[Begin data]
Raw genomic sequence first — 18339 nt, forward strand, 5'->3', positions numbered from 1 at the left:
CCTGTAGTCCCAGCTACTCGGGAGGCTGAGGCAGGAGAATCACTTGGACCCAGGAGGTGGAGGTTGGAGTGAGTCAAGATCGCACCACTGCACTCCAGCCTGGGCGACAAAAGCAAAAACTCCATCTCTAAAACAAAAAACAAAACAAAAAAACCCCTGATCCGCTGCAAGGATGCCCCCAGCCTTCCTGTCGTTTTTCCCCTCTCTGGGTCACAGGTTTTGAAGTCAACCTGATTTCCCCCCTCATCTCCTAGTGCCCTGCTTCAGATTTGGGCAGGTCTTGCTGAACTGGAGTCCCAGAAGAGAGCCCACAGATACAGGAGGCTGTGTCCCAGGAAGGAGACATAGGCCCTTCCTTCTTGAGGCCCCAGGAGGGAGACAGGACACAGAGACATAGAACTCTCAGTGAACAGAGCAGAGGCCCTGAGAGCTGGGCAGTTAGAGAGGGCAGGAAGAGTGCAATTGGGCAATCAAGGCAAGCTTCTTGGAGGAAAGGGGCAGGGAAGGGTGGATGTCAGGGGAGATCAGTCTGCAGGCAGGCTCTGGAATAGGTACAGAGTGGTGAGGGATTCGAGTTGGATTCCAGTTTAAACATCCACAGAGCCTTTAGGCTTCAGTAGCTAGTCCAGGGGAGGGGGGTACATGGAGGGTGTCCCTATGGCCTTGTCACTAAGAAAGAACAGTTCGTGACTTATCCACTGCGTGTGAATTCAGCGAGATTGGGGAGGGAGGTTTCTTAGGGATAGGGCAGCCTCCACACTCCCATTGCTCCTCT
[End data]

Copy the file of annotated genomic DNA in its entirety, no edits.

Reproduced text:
Raw genomic sequence first — 18339 nt, forward strand, 5'->3', positions numbered from 1 at the left:
CCTGTAGTCCCAGCTACTCGGGAGGCTGAGGCAGGAGAATCACTTGGACCCAGGAGGTGGAGGTTGGAGTGAGTCAAGATCGCACCACTGCACTCCAGCCTGGGCGACAAAAGCAAAAACTCCATCTCTAAAACAAAAAACAAAACAAAAAAACCCCTGATCCGCTGCAAGGATGCCCCCAGCCTTCCTGTCGTTTTTCCCCTCTCTGGGTCACAGGTTTTGAAGTCAACCTGATTTCCCCCCTCATCTCCTAGTGCCCTGCTTCAGATTTGGGCAGGTCTTGCTGAACTGGAGTCCCAGAAGAGAGCCCACAGATACAGGAGGCTGTGTCCCAGGAAGGAGACATAGGCCCTTCCTTCTTGAGGCCCCAGGAGGGAGACAGGACACAGAGACATAGAACTCTCAGTGAACAGAGCAGAGGCCCTGAGAGCTGGGCAGTTAGAGAGGGCAGGAAGAGTGCAATTGGGCAATCAAGGCAAGCTTCTTGGAGGAAAGGGGCAGGGAAGGGTGGATGTCAGGGGAGATCAGTCTGCAGGCAGGCTCTGGAATAGGTACAGAGTGGTGAGGGATTCGAGTTGGATTCCAGTTTAAACATCCACAGAGCCTTTAGGCTTCAGTAGCTAGTCCAGGGGAGGGGGGTACATGGAGGGTGTCCCTATGGCCTTGTCACTAAGAAAGAACAGTTCGTGACTTATCCACTGCGTGTGAATTCAGCGAGATTGGGGAGGGAGGTTTCTTAGGGATAGGGCAGCCTCCACACTCCCATTGCTCCTCT